And she added: “Above all, they are anti-austerity: They hate the budget cuts that they believe were imposed on their national governments by outsiders in the international bond market and by their own membership in the euro currency zone. Never mind that those same national governments had created the need for austerity by overspending and over-borrowing, or in some cases—most notably Greece—by funding vast, unaffordable and corrupt state bureaucracies over many decades.”

Well, the budget cuts were in a sense imposed by outsiders and in Italy and Greece the parties most responsible for over-spending and over-borrowing were the hardest hit in the elections – in Greece the two mainstream parties that have dominated politics there for the last 35 years, and in Italy the center-right parties that were in the coalition governments of Silvio Berlusconi.

In the UK, the local elections success of Labor, the party responsible for the country’s economic mess, can partly be put down to a series of poor decisions and cock-ups by the coalition government and to a general feeling in the country that “we aren’t all it together”.

In Italy and Greece, voters turned to fringe parties to express their distrust of the center. The traditional left did well in Italy but not as well as it should have given the circumstances. It didn’t do so because of the scandals that have hit some prominent leftwing politicians.

And it isn’t clear to me that Italian voters who backed the movement of Beppe Grillo, the comic-turned-blogger activist, were expressing anti-European, anti-globalization or anti-immigration positions.

True, Grillo wants Italy to drop the euro and re-introduce the lira, but is that what was uppermost in the mind of voters when they backed the comedian’s Cinque Stella movement? Of the more the more than 20 people who voted for Cinque Stella who I have spoken with in the last few days not one of them mentioned dropping the euro as Italy’s currency. Nor are any of them anti-immigrant and none of them were anti-European.

They say they voted for Cinque Stella to record a protest against many things – from the corruption of the mainstream parties of both the center left and center right to Silvio Berlusconi’s disastrous stewardship of the country and to the fat-cat Italian parliamentarians, the highest paid lawmakers in Europe.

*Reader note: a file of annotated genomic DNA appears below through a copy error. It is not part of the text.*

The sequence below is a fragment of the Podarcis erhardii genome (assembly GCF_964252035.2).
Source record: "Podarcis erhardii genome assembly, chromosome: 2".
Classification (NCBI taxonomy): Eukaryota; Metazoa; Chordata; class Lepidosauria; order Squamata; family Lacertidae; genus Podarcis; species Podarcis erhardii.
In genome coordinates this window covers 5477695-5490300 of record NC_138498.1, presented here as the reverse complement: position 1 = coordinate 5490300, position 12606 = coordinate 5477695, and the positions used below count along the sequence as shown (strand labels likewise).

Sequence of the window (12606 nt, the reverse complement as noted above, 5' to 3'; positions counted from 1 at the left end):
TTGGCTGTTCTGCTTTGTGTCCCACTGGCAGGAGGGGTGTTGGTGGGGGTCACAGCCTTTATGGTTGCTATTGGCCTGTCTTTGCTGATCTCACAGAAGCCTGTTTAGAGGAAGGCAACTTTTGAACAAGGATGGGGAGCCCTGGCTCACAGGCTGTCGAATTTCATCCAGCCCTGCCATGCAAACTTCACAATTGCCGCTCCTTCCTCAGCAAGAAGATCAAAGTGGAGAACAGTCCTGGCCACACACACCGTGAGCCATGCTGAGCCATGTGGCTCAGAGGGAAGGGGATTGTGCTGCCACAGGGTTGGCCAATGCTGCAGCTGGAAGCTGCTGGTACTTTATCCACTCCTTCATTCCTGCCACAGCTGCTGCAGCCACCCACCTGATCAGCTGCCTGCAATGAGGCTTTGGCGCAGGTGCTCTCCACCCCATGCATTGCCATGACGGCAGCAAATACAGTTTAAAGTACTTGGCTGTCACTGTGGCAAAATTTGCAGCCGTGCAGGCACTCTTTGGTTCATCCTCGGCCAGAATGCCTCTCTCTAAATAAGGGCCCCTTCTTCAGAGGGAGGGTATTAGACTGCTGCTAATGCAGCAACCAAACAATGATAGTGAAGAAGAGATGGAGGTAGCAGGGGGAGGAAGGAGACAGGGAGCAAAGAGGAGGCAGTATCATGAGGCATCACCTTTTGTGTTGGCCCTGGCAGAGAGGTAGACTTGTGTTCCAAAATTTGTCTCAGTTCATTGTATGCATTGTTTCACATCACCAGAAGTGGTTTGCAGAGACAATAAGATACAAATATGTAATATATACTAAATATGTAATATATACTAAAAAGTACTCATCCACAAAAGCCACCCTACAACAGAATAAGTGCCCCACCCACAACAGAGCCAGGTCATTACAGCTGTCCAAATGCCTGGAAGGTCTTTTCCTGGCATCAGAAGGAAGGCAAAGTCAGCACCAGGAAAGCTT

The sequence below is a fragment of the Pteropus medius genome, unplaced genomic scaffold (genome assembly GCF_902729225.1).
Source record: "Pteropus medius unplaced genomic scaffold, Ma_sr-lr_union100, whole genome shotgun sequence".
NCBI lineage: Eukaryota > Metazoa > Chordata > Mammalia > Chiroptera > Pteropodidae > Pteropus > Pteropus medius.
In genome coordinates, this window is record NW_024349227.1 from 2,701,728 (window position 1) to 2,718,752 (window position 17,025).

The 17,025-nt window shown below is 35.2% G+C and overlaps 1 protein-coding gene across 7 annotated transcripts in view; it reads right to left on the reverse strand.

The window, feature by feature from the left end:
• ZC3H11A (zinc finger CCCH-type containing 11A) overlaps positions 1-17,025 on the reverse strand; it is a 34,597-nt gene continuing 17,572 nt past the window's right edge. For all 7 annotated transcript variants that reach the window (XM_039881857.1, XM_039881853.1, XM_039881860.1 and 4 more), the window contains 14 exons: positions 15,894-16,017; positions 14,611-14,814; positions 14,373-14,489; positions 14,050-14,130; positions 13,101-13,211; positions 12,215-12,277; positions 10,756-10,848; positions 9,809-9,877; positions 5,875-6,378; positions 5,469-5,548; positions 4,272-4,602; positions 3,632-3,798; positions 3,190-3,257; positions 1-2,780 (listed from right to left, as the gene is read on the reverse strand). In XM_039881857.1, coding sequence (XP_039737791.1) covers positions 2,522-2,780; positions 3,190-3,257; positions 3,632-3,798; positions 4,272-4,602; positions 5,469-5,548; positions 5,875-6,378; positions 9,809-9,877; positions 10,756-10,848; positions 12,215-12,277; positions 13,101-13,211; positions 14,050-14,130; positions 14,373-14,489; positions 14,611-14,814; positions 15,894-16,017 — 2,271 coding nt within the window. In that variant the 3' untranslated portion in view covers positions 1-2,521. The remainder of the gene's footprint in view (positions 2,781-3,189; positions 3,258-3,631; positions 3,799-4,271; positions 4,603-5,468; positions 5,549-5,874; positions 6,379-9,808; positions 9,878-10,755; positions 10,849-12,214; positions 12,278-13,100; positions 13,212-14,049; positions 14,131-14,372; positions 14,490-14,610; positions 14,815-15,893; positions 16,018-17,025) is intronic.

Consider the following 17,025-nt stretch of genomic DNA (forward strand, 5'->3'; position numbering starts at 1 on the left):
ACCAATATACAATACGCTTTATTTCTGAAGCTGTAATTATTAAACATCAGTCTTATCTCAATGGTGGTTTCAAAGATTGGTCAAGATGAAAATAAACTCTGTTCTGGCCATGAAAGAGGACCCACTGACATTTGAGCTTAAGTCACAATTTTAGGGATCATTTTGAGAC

And none of them were that critical of caretaker premier Mario Monti or his efforts to reduce the public debt or implement structural reform, including changes that would open up the country’s rigid labor market.

Monti’s government is a technocratic one and he and his government were not standing in the local elections. Interestingly, despite the pain Monti is causing people with cuts, reductions in pensions, etc, he has high popularity ratings in the opinion polls of more than 50 percent.

While all of my Cinque Stella voters had questions about austerity and the cuts – from the timing of them to where the cuts are being applied – they all accepted that Italy has to reduce its public debt, improve competitiveness and cutback on the country’s bloated public sector.

And why in the world would they vote for Berlusconi’s party or the Northern League, his onetime coalition partners, when they accept change has to take place?

After all Berlusconi implemented scant reform when he had the opportunity to do so and under his rule, Italy grew at an anemic annual rate of one third of 1 per cent and dropped further down league tables for economic freedom and competitiveness and media freedom. Under Berlusconi, there was a resurgence of the Mafia and increased public corruption. During his tenure his coalition partners approved 18 pieces of legislation that sought to protect his own personal business interests and to provide him with legal immunity for wrongdoing. Is that center-right record one that deserved to be rewarded? Would the voters in Italy have shown more adult seriousness by voting for the center-right?